Smartwatch maker Pebble was one of the most heavily funded startups on crowdfunding platform Kickstarter. It grew rapidly, but could not sustain its hyper growth pressures. Fitbit acquired it recently for its software assets and it does not plan to continue with its products.
Pebble founder Eric Migicovsky began tinkering with watches as a student and after graduation in 2009, started working full-time with a small team on the concept of a smartwatch. Their first product was InPulse, which worked only with BlackBerry. It sold about 1,500 units and earned $200,000 in revenue.
They had raised about $375,000 in angel financing but were struggling to raise a larger sum to take their new product to market. They then turned to Kickstarter in 2012 with a fundraising target of $100,000. Within 28 hours, they raised $1 million. They went on to raise $10 million from about 69,000 people for the first Pebble smartwatch, which started shipping in January 2013. They next raised $15 million in Series A funding from Charles River Ventures to scale to demand. They had over 1 million app downloads within months.
The first Pebble displayed emails, incoming calls info, Facebook messages and tweets, delivered weather alerts, gave calendar alerts, and acted as an alarm and timer. It connected to iOS and Android devices via Bluetooth. In June 2014, they had another hit called Pebble Steel. In the first quarter of 2014, they had 35% of the wearables market while Fitbit had more than 50% share.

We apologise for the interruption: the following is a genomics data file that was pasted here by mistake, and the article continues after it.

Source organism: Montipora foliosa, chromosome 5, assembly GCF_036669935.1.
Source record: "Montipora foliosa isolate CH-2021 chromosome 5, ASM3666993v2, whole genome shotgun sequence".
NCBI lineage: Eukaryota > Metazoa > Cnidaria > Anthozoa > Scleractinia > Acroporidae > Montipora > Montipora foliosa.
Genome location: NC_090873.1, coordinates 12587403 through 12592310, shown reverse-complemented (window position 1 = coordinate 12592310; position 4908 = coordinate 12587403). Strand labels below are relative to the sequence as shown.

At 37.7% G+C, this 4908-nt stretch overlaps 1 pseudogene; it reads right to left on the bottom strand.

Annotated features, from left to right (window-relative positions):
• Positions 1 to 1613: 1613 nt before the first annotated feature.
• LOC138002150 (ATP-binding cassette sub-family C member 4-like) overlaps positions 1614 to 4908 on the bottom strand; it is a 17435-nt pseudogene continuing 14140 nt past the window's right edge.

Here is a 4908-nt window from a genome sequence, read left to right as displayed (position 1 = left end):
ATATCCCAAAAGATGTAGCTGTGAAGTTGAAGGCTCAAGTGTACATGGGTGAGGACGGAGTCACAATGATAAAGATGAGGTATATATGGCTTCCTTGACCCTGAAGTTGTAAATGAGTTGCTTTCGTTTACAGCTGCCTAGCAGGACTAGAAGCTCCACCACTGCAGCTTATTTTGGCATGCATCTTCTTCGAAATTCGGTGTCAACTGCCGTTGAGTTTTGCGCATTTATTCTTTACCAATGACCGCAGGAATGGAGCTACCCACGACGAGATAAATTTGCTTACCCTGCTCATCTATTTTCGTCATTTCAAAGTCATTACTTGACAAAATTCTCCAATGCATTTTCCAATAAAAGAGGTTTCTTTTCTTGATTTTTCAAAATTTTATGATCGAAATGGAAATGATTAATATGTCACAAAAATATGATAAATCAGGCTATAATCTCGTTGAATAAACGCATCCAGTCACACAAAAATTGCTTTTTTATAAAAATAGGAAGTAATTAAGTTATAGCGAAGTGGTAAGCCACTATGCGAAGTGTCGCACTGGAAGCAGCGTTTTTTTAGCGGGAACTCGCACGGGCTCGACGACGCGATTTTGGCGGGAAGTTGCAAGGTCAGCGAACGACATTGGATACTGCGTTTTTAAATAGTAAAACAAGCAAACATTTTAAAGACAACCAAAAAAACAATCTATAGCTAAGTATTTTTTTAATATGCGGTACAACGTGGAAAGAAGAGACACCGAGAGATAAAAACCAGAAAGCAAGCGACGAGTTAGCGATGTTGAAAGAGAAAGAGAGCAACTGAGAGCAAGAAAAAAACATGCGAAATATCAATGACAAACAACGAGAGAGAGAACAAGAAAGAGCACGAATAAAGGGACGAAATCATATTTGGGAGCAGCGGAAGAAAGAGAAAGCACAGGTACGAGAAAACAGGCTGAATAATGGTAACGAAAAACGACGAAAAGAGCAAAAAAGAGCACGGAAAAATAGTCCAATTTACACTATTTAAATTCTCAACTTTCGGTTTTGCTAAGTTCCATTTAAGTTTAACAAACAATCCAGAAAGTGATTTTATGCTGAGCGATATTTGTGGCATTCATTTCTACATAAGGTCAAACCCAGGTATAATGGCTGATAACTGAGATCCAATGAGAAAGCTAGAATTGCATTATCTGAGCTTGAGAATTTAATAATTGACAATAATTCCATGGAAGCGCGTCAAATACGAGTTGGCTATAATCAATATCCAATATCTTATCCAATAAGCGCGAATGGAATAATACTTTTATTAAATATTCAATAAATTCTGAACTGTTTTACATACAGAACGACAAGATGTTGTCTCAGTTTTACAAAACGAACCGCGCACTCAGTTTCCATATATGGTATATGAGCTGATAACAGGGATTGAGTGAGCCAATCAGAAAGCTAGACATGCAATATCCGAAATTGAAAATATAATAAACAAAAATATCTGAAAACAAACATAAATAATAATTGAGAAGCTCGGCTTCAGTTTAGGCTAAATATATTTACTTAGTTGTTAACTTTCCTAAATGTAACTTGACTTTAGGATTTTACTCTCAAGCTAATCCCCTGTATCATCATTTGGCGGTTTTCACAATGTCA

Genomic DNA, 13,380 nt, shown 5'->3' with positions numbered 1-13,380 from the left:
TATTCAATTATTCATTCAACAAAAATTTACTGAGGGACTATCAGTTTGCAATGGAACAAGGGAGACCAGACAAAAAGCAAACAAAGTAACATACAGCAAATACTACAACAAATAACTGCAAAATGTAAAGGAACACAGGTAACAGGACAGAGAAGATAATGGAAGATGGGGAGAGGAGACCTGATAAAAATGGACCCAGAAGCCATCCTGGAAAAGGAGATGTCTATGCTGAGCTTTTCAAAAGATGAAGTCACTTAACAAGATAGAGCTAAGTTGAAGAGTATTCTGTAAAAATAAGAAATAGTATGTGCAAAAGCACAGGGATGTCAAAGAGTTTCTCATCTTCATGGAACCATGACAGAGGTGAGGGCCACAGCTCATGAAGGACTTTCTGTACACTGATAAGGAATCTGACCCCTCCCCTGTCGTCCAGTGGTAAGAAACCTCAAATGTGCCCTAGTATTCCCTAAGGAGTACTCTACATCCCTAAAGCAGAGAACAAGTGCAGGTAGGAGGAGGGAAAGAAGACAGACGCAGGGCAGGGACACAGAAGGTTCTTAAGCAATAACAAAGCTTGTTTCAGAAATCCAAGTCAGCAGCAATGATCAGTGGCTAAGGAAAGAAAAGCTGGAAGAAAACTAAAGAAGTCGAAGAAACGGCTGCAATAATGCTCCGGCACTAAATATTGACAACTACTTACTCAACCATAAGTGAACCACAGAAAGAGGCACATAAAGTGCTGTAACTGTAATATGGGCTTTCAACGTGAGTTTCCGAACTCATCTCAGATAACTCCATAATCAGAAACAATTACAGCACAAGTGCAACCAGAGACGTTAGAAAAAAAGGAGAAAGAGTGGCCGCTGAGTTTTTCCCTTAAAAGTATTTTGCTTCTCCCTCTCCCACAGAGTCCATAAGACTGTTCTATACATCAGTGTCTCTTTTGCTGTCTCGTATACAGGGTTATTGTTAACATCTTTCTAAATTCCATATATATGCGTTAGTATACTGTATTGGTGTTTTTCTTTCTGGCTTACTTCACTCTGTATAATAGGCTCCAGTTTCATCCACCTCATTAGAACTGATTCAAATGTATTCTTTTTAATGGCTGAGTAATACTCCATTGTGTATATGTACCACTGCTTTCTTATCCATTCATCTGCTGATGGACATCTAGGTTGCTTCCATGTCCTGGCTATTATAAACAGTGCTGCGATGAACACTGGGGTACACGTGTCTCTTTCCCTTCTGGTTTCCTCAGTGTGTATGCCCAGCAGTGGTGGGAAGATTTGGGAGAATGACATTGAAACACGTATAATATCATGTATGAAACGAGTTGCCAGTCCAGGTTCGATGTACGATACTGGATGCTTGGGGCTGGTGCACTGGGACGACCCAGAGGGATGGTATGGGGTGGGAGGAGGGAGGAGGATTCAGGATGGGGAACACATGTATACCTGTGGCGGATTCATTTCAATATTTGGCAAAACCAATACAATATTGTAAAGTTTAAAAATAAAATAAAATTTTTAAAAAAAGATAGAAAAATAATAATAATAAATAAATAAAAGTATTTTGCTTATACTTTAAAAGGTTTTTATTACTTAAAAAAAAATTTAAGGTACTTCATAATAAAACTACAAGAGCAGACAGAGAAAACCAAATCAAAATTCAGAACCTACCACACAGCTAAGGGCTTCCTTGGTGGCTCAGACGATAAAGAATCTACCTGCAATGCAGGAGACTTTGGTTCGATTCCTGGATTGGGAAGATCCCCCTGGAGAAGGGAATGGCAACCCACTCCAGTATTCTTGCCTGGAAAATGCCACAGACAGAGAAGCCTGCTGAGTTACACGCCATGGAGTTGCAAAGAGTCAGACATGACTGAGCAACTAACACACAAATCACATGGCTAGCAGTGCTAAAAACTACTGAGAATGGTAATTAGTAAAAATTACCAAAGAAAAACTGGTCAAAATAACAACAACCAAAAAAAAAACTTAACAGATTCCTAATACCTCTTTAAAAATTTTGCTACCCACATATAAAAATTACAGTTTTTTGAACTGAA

In March 2015, they raised a record $20 million on Kickstarter from about 78,000 backers, but were still struggling financially. They released the Pebble Time Round but the increasing competition from Apple Watch took a toll. They laid off 25% of their workforce in 2016 and turned their attention to the health market with the Pebble 2+ Heart Rate.
Its health bet did not pay off and it tried to refocus its energies on its core strength. It turned to Kickstarter for the Pebble 2, Time 2, and Pebble Core. They collected about $12.8 million but in late 2016, it was acquired by Fitbit for around $40 million.
Fitbit would be tapping into Pebble’s ecosystem. However, it will be phasing out the products, which is a shame for a company that was the tech darling for about four years.
Shane Luke, Former CPO at Recon and Director of Product in Nike wearables says the main reason for the failure of Pebble was that the wearables market matured very fast and did not grow in line with early predictions. Well, competing with Apple in a consumer product realm for a small company is an unsurmountable task.
Andrew Orlowski on The Register says pressure from investors made it move away from its DIY roots and move to health and fitness as that is where it could find a buyer.
And it did.
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